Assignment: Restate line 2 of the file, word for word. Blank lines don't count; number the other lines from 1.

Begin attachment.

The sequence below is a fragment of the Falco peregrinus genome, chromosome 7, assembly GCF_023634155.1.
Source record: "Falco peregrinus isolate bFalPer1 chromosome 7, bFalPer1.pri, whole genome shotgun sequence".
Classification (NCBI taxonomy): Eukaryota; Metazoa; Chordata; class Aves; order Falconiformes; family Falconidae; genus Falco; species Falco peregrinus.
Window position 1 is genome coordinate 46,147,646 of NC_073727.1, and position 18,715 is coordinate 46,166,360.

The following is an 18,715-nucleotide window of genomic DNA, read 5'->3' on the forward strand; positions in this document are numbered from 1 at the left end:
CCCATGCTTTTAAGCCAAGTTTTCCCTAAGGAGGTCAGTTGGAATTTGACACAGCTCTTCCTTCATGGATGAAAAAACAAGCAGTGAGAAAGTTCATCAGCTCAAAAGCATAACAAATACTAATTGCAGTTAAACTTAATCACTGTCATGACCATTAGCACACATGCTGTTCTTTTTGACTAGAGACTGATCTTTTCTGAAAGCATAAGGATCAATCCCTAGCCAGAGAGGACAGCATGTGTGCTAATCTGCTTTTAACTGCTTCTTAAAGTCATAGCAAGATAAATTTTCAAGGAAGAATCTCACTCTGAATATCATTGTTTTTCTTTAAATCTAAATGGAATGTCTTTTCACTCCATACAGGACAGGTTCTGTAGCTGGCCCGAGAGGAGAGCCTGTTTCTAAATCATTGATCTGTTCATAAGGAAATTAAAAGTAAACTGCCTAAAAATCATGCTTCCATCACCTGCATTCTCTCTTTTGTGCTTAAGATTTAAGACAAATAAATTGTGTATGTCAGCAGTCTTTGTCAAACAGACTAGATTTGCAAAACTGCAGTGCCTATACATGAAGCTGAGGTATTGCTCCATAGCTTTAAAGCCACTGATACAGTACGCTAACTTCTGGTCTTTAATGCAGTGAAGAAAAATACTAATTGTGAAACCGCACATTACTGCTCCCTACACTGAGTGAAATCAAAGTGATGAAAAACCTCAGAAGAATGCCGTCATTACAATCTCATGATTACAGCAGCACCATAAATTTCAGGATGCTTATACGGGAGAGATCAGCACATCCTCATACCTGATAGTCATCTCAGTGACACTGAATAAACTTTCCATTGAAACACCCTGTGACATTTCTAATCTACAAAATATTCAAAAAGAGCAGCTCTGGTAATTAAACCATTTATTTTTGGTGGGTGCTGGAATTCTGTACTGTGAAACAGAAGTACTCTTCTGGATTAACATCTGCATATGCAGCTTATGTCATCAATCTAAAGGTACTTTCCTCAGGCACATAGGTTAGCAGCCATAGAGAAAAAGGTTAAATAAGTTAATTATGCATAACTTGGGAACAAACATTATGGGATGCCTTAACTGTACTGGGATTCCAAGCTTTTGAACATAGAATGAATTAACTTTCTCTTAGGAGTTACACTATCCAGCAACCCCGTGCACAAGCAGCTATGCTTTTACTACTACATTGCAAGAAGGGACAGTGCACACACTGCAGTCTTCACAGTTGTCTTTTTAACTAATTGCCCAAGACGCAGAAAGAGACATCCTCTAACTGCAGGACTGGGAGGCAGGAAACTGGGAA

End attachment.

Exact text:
Source record: "Falco peregrinus isolate bFalPer1 chromosome 7, bFalPer1.pri, whole genome shotgun sequence".